Reasons and excuses for Israel’s child poverty crisis

Report cards tend to stir up quite a lot of excitement. For some, hard work and achievements are validated. For others, neglect and poor performance are laid bare. Whatever the case may be, explanations are usually needed as grades alone rarely tell the full story.

So, as I looked out for Israel’s ranking in Unicef’s latest Fairness for Children report, I thought: “Someone has a lot of explaining to do.”

According to the study, Israel has one of the highest levels of socioeconomic disparity among children from 41 EU and OECD developed countries. In fact, the child poverty rate in Israel, as a percentage of the entire population, is higher than places such as Turkey, Chile and Mexico.

What about education? Ranked by how far behind the national average low-achieving children are allowed to fall, Israel’s educational achievement gaps in reading, maths and science is yet again one of the worst. More than twice as bad in comparison with just about all other countries in the report.

I’ve spent the past 15 years working in the non-governmental sector addressing social issues, such as poverty, sustainable development and access to education and healthcare, with a focus on children’s rights and fulfilling their potential.

But what does poverty look like? The obvious examples I’ve seen are in Africa, where babies born to HIV positive mothers in the most barren of huts are at the mercy of a non-existent healthcare system and are unlikely to thrive and survive beyond age 5.

Carmiel Children's Village
Carmiel Children’s Village, that provides a safe home and care and support to 230 children ages 4-18

And in the far off corners of South America’s rainforests, where entire villages of vitamin A deficient children, at risk of going blind, are struggling to cope at school on an empty stomach, because a well-balanced and nutritious meal is a luxury only few can afford.

Growing up in suburban Toronto, I would have never imagined that dramatic cases could exist at home. But acute poverty is often deeply hidden away, overshadowed by a backdrop of bright lights and the modern miracles of a big, bustling city. It was only in my teens that I discovered that the prestigious and upscale downtown enclave of Toronto’s Cabbagetown is side by side with one of the most densely populated corners of North America, Regent’s Park, where government subsidised sky scrapers house five to six families of refugees within each single unit. In London, a similar phenomenon exists in affluent boroughs such as Kensington and Westminster.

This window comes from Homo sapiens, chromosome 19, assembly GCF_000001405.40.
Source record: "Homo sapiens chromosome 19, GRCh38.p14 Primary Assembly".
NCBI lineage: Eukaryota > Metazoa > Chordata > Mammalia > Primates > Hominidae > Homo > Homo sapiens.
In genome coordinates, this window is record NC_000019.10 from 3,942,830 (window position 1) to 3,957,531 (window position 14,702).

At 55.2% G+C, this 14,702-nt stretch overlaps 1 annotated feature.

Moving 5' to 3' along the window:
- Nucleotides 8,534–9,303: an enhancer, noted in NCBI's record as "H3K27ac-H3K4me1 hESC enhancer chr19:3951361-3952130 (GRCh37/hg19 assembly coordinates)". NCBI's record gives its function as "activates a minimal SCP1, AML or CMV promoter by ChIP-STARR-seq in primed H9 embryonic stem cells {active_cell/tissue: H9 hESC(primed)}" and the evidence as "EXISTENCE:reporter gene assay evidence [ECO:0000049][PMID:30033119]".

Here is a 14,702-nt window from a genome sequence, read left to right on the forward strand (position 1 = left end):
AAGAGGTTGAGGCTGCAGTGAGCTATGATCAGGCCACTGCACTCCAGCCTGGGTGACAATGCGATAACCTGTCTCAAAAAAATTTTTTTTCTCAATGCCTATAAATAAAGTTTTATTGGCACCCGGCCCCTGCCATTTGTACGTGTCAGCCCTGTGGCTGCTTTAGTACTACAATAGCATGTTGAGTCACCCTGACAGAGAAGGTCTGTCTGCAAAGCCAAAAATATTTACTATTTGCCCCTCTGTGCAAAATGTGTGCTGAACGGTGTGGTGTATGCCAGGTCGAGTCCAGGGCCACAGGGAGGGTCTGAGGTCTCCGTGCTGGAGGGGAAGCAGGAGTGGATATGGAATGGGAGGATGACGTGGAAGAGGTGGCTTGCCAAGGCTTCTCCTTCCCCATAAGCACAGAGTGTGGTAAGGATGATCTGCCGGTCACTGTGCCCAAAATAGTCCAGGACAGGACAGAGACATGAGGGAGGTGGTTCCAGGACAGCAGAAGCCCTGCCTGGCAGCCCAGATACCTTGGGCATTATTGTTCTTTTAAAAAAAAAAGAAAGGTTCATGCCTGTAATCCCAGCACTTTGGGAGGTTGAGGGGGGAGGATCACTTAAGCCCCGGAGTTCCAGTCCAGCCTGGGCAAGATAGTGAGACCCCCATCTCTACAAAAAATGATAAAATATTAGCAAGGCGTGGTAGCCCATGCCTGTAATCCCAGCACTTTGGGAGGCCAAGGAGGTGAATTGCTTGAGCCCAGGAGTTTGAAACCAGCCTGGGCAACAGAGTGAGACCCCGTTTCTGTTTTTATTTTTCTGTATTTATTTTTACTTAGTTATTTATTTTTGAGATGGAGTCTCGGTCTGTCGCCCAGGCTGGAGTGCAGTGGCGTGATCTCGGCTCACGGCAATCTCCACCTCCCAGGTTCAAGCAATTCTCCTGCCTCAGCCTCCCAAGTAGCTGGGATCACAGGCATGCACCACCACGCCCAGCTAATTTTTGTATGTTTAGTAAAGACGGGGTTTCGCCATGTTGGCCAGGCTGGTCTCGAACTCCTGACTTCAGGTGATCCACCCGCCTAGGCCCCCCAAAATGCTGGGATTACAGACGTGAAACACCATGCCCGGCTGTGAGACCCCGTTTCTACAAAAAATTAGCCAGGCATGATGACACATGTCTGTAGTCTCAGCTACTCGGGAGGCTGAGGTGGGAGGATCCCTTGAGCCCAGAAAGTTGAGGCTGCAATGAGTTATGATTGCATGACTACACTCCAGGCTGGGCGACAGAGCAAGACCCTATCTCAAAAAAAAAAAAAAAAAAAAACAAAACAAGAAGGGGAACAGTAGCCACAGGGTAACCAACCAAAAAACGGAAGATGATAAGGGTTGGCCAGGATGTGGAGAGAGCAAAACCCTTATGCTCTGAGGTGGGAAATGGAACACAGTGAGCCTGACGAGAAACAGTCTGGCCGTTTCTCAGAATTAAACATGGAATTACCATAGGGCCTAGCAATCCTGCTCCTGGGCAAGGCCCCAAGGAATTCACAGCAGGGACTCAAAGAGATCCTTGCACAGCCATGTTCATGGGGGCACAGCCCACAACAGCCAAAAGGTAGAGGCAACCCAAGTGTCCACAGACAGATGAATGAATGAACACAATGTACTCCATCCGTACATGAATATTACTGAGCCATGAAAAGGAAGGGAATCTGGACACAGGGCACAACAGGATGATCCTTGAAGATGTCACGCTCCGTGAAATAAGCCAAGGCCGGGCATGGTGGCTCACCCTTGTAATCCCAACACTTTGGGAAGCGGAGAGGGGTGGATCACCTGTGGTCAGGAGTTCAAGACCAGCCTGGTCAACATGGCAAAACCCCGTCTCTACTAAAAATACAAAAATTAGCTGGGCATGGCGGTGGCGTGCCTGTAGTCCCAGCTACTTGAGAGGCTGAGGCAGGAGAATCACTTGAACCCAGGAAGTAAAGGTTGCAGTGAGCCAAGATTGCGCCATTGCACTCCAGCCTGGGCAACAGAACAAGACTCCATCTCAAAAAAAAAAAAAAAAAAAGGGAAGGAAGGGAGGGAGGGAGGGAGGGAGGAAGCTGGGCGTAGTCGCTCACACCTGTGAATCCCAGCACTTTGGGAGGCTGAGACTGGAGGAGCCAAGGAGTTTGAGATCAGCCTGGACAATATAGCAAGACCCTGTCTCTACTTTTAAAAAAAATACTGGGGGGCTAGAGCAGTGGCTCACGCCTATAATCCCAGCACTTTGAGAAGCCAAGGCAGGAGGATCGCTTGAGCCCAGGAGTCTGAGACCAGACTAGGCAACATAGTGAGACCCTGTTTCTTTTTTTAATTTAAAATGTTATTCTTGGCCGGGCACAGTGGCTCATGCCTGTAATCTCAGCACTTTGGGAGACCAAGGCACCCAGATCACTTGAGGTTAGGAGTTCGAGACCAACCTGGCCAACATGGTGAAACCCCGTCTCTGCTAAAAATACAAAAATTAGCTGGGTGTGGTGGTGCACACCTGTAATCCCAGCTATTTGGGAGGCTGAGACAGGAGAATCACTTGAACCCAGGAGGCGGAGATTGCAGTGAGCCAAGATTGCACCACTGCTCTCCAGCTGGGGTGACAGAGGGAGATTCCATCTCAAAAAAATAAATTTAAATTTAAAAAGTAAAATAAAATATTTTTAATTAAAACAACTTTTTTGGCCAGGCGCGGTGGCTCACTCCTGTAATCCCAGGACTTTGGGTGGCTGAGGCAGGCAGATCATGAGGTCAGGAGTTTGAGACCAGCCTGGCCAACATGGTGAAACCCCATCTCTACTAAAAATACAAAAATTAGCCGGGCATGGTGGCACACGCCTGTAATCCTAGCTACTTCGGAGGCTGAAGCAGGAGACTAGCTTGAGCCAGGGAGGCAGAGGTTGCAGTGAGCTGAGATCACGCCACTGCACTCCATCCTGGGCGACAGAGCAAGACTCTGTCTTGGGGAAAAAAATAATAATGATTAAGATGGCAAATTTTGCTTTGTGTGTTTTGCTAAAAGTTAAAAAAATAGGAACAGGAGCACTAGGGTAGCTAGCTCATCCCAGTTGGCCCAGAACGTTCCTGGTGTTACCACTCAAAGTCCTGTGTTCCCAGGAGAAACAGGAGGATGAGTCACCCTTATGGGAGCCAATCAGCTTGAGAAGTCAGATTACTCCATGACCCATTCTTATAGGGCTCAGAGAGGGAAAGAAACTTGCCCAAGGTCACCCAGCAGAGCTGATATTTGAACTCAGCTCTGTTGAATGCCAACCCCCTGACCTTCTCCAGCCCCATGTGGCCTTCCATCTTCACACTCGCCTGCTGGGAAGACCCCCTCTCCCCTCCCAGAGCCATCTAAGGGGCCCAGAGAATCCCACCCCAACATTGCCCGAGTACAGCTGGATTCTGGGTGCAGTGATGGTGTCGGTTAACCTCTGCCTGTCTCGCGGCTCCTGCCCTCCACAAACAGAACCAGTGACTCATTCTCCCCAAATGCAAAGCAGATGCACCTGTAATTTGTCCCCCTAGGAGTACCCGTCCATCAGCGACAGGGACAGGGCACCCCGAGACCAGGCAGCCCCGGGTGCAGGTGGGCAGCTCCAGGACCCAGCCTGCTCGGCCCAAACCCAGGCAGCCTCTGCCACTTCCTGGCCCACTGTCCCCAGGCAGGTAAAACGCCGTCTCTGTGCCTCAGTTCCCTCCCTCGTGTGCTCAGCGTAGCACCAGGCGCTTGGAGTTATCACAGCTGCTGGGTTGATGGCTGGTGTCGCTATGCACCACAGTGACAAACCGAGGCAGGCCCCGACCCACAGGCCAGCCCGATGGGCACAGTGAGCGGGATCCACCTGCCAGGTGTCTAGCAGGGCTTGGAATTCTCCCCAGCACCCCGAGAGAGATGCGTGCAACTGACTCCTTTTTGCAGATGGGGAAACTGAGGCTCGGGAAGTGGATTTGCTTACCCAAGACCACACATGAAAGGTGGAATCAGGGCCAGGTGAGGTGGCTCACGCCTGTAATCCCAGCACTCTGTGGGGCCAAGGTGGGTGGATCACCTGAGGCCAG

So, what is really going on in Israel? The troubling figures reveal so much and at the same time, so little. How do we unpack the data, analyse and understand the indicators?

How do we make sense of it. And, more importantly, how do we respond?

My work with UJIA in the Galil has brought me face to face with the poverty, disparity and inaccessibility referenced in the Unicef report.

In Israel’s northern periphery, close to 45 percent of children are living below the poverty line, way above the already disturbing 27.5 percent national average.

I often hear the argument that it’s the predicament of the Arab and Haredi populations, which are skewing the figures. Yet at a recent meeting of UJIA volunteers in Tsfat, Professor Dan Ben-David, a leading voice on this issue, clarified that even when demographic data of both constituents are removed from the equation, Israel still ranks alarmingly in most categories.

A picture from the Equalizer programme that reaches out to the most vulnerable children through football and educational support. (Credit UJIA)
A picture from the Equalizer programme that reaches out to the most vulnerable children through football and educational support. (Credit UJIA)

As I’ve learned over the years, there is no shortage of reasons, explanations and even excuses, but from the perspective of the children, none of these really matter.

We need to focus on the questions: what can be done? And what’s our role?

Non-governmental organisations, charities, the private sector and the academic community need to work together with the government to tackle the issues at all levels.

Diaspora communities are having a major impact — donations to UJIA fund projects across the Galil, including early childhood centres, after-school tutoring and building upgrades, benefiting 15,000 young people every year.

Although the scale and scope of the work needed can be daunting at times, I’m still reassured by Prof Ben-David’s closing remarks to us that Israel is not a sinking ship. We can still act now and change the course and our future for the better.

So, in five years, when the report cards come out again, I hope we will see our collective hard work and achievements validated by many more Israeli children living a better life — a life we would want for our own children.

About the Author
Rachel Lasry Zahavi works in Israel for UK Jewish charity UJIA, which supports diverse programmes in the Galilee. She is passionate about the NGO world and her degrees in Anthropology, Emergency and Disaster Management, as well as Informal Education, have somehow become rather handy. Rachel enjoys sharing those stories that are often never told; stories of inspiring people she meets in Israel’s forgotten corners.